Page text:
### Data Collection

A mailed self-administered survey was used. Men who did not respond to the mailed survey completed the survey either over the telephone or in an in-person interview. Men were surveyed at 6, 12, and 24 months after diagnosis. The survey instrument included general and disease-specific measures of health-related quality of life. Disease-specific health-related quality of life was measured with the use of a newly adapted prostate cancer-specific instrument that was derived from three existing instruments with demonstrated validity and reliability (13,14,18). The disease-specific component of the instrument contained six scales (16). For each of the three domains covered—urinary, bowel, and sexual functions—there were two separate scales pertaining to function and bother. The urinary incontinence function scale contained four items: urinary control, frequency of leaking, wearing of pads, and urinary frequency. The bowel function scale included five items: diarrhea, urgency, pain, hemorrhoids, and rectal wetness. For sexual function, the scale included four items: interest or libido, frequency of activity, and achieving and maintaining an erection. (The last item was not reported separately because it did not add to the description of results.) To obtain multi-item scaled scores for function, all raw response scores for the individual items (which had variable numbers of response categories) were first transformed to 0–100 scores, with 100 indicating completely normal or “best” function. The average transformed scale score was then calculated across the individual items. In the 1%–2% of cases in which a single item from the multi-item scale was missing from a completed survey, imputation with the use of linear regression was used to estimate the missing value. After this procedure, approximately 1%–3% of missing data persisted across all disease-specific items.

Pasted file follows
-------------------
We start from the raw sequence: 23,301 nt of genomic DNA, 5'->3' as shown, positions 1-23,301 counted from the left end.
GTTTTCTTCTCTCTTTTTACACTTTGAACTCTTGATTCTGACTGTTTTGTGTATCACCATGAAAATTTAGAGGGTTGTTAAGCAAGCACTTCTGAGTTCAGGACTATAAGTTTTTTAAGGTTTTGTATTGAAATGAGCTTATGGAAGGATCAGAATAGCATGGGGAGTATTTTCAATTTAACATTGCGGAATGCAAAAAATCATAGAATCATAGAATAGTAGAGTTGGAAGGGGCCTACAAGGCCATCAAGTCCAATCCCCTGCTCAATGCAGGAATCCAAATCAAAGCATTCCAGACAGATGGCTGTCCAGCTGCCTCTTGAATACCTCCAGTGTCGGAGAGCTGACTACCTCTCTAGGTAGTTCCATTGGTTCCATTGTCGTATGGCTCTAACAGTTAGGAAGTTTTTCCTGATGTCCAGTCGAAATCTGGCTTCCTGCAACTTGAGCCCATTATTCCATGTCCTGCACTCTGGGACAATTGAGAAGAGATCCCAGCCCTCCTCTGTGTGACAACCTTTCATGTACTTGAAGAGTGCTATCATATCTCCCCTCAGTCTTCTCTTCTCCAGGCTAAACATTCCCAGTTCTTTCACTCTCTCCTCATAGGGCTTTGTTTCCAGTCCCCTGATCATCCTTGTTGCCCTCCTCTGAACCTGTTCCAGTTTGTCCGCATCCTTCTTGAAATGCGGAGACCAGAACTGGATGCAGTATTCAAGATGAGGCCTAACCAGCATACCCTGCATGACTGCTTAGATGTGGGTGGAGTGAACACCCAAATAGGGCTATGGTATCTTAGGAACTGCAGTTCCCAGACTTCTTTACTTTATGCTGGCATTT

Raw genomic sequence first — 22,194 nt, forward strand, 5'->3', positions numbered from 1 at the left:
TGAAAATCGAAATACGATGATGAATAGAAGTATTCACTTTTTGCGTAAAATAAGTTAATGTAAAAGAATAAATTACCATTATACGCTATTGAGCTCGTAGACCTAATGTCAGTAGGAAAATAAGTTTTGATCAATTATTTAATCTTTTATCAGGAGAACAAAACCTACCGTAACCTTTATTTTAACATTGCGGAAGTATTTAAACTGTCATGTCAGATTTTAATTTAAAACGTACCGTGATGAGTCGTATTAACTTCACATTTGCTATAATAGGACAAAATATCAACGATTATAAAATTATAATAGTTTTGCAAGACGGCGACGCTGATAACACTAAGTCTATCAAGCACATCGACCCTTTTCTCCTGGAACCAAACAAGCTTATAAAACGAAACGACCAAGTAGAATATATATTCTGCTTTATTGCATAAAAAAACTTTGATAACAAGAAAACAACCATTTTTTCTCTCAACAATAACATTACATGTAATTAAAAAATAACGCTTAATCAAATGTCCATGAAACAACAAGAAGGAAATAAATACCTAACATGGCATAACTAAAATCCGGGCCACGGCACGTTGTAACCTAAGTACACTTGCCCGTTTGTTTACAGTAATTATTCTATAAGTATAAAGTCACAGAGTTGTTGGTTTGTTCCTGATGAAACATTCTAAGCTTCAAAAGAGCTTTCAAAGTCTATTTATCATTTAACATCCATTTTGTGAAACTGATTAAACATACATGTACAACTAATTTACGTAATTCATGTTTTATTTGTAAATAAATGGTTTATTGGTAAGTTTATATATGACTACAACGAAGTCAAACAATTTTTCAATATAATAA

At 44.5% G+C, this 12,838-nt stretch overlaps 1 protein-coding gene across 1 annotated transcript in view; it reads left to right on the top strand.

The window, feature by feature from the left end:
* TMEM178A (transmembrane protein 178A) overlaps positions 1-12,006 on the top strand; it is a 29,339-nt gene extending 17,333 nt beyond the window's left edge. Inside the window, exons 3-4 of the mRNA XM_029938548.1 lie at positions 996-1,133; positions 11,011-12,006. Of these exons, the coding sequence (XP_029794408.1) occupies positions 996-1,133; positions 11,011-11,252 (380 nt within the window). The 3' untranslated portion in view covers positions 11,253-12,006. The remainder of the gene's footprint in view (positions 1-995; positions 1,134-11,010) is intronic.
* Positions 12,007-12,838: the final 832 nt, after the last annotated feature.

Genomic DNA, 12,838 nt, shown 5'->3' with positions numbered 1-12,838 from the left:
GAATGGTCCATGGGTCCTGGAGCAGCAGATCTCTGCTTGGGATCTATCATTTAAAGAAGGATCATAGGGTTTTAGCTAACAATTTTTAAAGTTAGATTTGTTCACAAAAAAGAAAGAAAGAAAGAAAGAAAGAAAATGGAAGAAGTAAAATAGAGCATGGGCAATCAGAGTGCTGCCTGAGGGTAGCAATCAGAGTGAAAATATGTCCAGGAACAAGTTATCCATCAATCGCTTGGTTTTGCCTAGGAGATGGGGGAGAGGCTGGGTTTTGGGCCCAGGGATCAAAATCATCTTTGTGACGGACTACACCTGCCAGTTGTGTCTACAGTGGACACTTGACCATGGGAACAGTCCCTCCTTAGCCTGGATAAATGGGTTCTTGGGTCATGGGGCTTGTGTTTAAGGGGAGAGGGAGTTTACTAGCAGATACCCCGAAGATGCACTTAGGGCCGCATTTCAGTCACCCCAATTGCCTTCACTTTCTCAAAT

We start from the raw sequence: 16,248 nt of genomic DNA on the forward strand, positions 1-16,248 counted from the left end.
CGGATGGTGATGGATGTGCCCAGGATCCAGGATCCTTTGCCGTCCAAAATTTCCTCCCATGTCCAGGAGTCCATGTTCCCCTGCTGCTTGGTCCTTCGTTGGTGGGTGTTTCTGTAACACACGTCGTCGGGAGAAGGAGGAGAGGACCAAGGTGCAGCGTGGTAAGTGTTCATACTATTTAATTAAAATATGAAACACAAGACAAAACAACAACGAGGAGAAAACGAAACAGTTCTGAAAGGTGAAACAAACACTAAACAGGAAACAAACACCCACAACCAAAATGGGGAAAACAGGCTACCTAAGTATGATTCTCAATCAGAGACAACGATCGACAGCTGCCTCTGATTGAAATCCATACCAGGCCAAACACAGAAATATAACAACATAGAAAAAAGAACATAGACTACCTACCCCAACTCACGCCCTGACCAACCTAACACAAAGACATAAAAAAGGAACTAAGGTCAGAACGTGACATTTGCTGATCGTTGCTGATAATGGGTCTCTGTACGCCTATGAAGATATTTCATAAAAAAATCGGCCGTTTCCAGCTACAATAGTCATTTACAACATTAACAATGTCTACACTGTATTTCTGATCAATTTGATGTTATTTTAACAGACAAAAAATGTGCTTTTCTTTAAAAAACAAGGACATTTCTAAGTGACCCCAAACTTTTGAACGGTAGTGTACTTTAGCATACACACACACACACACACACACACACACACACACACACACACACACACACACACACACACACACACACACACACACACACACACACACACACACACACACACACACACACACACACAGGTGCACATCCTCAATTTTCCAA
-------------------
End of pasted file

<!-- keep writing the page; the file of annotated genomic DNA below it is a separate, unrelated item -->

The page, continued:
For each of the three disease-specific dimensions, a “bother” item was included that determined the extent to which incontinence, bowel dysfunction, and sexual dysfunction posed a “problem” for the respondent. The concept of bother items was intended to obtain a respondent's evaluation of the extent to which his function caused anxiety or distress and is distinct from the concept of function. For example, a low correlation between function and bother may exist for sexual performance (19). The single items pertaining to bother in each domain were analyzed with the use of categorical methods.